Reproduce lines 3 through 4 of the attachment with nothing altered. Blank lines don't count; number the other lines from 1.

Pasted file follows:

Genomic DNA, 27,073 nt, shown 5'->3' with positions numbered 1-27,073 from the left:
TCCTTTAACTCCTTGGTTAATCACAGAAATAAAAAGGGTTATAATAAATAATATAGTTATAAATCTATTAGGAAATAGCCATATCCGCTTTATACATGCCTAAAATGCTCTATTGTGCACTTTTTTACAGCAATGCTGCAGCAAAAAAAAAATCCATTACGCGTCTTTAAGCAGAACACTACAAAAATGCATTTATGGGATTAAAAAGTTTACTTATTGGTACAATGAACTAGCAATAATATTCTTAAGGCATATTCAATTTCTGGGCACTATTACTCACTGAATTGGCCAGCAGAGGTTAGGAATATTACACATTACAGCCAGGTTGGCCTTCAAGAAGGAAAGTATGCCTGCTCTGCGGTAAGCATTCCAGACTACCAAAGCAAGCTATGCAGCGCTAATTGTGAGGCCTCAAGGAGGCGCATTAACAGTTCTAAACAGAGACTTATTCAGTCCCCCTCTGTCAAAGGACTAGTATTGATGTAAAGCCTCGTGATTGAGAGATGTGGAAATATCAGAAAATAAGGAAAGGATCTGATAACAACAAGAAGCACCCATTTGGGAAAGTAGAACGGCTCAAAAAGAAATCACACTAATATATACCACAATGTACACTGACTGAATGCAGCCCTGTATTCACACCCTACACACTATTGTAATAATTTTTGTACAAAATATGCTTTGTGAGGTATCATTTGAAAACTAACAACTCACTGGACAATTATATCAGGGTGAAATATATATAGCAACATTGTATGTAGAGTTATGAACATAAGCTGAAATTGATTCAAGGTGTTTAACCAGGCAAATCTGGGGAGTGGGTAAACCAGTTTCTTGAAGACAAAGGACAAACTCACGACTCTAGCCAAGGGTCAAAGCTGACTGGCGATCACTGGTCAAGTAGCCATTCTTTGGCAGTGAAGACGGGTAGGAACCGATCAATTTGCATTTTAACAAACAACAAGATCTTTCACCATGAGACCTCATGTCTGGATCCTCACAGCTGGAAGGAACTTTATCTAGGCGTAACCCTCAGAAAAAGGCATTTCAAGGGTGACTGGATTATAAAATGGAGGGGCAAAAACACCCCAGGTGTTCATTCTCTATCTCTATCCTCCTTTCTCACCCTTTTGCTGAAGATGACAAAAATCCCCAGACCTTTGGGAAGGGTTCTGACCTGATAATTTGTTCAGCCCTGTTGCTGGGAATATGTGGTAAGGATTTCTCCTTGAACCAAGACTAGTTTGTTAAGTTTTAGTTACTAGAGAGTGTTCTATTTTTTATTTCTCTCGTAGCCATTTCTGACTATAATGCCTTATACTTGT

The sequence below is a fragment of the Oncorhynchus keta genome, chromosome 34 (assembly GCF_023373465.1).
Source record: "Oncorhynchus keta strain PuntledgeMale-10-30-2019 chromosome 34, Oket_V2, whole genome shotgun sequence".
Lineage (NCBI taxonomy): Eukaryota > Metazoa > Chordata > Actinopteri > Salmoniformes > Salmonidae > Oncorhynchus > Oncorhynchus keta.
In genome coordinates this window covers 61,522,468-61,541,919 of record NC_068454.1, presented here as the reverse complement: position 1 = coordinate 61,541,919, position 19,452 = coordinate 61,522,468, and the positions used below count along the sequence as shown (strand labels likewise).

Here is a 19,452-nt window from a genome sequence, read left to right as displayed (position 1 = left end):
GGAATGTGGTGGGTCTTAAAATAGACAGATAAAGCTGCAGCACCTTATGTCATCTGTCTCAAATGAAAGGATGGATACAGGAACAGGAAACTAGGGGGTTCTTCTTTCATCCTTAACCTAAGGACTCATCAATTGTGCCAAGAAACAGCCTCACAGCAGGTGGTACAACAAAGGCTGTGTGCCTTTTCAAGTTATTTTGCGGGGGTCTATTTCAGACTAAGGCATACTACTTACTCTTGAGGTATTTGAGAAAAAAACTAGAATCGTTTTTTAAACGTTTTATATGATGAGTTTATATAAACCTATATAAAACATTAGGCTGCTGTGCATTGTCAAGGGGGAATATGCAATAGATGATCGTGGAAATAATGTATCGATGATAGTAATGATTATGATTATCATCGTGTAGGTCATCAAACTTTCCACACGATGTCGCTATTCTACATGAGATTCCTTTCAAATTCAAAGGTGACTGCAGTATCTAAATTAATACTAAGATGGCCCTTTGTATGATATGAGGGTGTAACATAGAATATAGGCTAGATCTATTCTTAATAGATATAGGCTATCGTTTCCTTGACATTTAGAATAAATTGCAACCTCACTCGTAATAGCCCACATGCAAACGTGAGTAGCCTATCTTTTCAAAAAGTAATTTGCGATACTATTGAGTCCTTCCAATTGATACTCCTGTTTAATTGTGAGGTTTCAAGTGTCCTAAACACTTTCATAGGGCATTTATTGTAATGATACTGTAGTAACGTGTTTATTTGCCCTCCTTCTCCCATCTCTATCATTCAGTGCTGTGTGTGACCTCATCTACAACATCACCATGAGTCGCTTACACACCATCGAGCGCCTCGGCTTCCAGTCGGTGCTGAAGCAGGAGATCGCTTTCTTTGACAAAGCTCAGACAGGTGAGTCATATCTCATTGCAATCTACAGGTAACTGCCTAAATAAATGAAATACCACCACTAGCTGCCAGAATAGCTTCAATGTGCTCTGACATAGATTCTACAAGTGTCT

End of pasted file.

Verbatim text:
The sequence below is a fragment of the Oncorhynchus keta genome, chromosome 34 (assembly GCF_023373465.1).
Source record: "Oncorhynchus keta strain PuntledgeMale-10-30-2019 chromosome 34, Oket_V2, whole genome shotgun sequence".